The Common Sense of Placemaking – Olivia Papa

Something that I found really intriguing in this week’s reading was the emphasis on Jane Jacob’s ability to understand community development in a real-life, applicable approach by using “empirical observation” and “community intuition.” Though critics devalued her work because it was grounded essentially in common sense, and not in “traditional” scientific knowledge, I began to see so much more logic in Jacob’s approach. The only way to really understand a city and its people is through concrete, authentic experiences with said city. I especially like when she critiqued architects and politicians for idealizing modern planning methods. Those methods work in theory and on paper, giving planners a false sense of a “utopian ideals symbolizing progress and modernism.” In reality, however, those ideals can’t pan out, which is why truly experiencing a city is more effective. It gives you a specific insight into the city’s issues and in turn offers tangible solutions to its problems.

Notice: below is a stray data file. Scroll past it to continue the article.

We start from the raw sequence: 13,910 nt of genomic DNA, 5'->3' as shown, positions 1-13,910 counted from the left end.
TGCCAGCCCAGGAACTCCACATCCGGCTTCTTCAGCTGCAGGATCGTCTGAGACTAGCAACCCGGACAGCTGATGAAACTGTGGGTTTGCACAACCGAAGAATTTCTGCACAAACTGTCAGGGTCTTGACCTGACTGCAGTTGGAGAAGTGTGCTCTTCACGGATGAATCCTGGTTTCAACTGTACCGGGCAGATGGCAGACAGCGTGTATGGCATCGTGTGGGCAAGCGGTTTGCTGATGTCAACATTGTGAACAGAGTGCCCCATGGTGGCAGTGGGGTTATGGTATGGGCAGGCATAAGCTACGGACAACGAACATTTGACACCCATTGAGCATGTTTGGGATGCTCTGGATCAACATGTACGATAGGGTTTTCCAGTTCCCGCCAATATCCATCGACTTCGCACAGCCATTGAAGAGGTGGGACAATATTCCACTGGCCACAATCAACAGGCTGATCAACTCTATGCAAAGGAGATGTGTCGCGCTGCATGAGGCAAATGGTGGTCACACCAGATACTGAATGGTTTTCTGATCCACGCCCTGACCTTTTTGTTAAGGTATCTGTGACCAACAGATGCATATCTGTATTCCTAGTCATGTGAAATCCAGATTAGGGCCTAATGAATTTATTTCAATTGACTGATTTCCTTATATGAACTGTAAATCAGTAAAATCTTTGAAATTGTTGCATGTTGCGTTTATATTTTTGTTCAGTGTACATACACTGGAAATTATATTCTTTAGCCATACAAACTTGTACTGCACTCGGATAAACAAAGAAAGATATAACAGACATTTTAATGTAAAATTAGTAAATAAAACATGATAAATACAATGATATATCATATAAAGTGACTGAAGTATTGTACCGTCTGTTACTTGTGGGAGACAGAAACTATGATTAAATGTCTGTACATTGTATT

The reading continues by saying that those traditional approaches only reinforce the “institutions and power-structures of exclusive decision-making processes.” From that, I took away that it promises a physical growth of the city, but does nothing to actually help its people (except in theory). In reality, it does nothing to add to their wealth, their safety, or their happiness. It was refreshing and inspiring to hear that Jacob’s models were based in “grassroots-level functions, neighborhood and community institutions,” and “people-driven decision making promises.” Jacob’s may have been critiqued for these seemingly basic answers, but I think years later, we can see that the only effective approach to city planning are in fact the common sense answers that involve the unification of an entire community.

Below I’ve added a picture that I took a couple years ago by Washington Square Park. The Village is a really unique and diverse place, and the picture reminded me of the discussion we had last week, about how Jane Jacob’s essentially saved Lower Manhattan by opposing the proposed expressway.

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